Bosman's suit settled

 

The Belgian soccer union has agreed to pay former player Jean-Marc Bosman 16 million francs (IR£300,000) to end the legal conflict which sparked the so-called Bosman case on free movement of players.

Bosman (34), welcomed the out-of-court settlement with the Belgian union and said he was now hoping to find a job again after years in the doldrums.

"We closed the book, we turned its last page and it ended well," Bosman told reporters.

"I believe that both Jean-Marc Bosman and the union were fed up with this case, we were tired," Belgian union secretary general Jan Peeters said. "Now it's all over. We're satisfied," he said.

Bosman was claiming damages before the appeals court in the southern Belgian city of Liege in the wake of the 1995 European Court of Justice's "Bosman" ruling ending soccer's transfer system and limits on foreign players.

Bosman's case started in 1990 when his club FC Liege blocked a transfer to France's Dunkirk and later suspended him.

Bosman took Liege, the Belgian soccer union and UEFA to court. The Liege appeals court then sought the Court of Justice's advice and still had to rule on the amount of damages.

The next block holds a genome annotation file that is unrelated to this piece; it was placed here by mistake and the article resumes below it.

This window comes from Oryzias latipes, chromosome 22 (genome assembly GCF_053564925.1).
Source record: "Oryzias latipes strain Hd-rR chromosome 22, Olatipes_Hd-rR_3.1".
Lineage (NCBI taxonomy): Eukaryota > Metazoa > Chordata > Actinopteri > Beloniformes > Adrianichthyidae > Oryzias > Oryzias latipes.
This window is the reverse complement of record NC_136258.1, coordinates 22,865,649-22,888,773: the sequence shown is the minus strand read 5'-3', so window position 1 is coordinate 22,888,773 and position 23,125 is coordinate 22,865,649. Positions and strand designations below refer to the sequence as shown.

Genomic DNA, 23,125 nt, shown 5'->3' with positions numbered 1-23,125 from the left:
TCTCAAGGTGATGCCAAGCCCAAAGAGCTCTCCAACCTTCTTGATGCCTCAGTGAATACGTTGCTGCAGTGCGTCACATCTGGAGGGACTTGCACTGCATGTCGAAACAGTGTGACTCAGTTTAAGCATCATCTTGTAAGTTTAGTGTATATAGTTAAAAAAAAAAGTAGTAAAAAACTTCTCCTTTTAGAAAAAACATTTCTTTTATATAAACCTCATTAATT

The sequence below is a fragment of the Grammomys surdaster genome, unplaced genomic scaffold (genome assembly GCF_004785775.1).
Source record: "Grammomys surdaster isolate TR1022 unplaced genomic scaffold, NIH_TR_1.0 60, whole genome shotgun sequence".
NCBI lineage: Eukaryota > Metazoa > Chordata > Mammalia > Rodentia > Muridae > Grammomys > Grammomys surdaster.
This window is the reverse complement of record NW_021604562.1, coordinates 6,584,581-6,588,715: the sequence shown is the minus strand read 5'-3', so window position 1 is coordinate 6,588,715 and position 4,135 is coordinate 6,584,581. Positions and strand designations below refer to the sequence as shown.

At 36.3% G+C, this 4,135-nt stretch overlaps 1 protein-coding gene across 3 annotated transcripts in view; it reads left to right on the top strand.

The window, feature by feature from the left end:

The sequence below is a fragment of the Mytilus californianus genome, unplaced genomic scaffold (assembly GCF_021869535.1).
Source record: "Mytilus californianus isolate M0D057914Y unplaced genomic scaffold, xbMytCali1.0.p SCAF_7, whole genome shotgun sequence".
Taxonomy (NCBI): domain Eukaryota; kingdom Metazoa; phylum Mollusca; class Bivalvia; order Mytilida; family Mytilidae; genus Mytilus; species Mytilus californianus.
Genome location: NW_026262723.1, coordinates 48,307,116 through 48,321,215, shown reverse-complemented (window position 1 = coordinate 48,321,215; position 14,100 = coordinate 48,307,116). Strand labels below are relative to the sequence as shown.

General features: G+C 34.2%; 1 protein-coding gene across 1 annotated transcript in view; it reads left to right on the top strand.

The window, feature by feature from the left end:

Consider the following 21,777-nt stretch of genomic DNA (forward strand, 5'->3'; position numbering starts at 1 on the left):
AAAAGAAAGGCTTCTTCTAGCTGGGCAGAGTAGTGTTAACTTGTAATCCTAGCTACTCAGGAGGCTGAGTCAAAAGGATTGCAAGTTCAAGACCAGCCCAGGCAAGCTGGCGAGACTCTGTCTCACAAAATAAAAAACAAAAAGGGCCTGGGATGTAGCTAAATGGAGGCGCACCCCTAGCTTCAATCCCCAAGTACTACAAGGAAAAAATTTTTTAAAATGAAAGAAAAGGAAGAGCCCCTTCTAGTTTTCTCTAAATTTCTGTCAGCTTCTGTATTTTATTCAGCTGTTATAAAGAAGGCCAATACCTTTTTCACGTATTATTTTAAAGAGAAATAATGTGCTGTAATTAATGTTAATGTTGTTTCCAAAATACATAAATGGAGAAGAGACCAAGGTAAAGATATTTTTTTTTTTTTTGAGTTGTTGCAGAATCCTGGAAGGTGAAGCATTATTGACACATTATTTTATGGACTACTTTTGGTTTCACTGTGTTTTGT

Peeters said Bosman's claims totalled 72 million francs (£1.3 million) in damages from UEFA and the Belgian union, but Bosman had already urged the union to settle out of court.

Peeters said the Belgian union was footing the whole bill.

"UEFA doesn't want to intervene. Moreover, it didn't want to take any initiative in this case and was relying on the Belgian union to end it," said Peeters, who did not rule out that the union would try to claim back part of the sum from UEFA.

But court action against UEFA was ruled out, he added.

The Bosman case quickly inflated salaries of players and made the stars even richer as it allowed them to move freely to the highest bidding club once their contract expired.

By contrast, the nine-year legal battle has ruined Bosman, forced him to live in his parent's garage for nearly two years, and wrecked his marriage.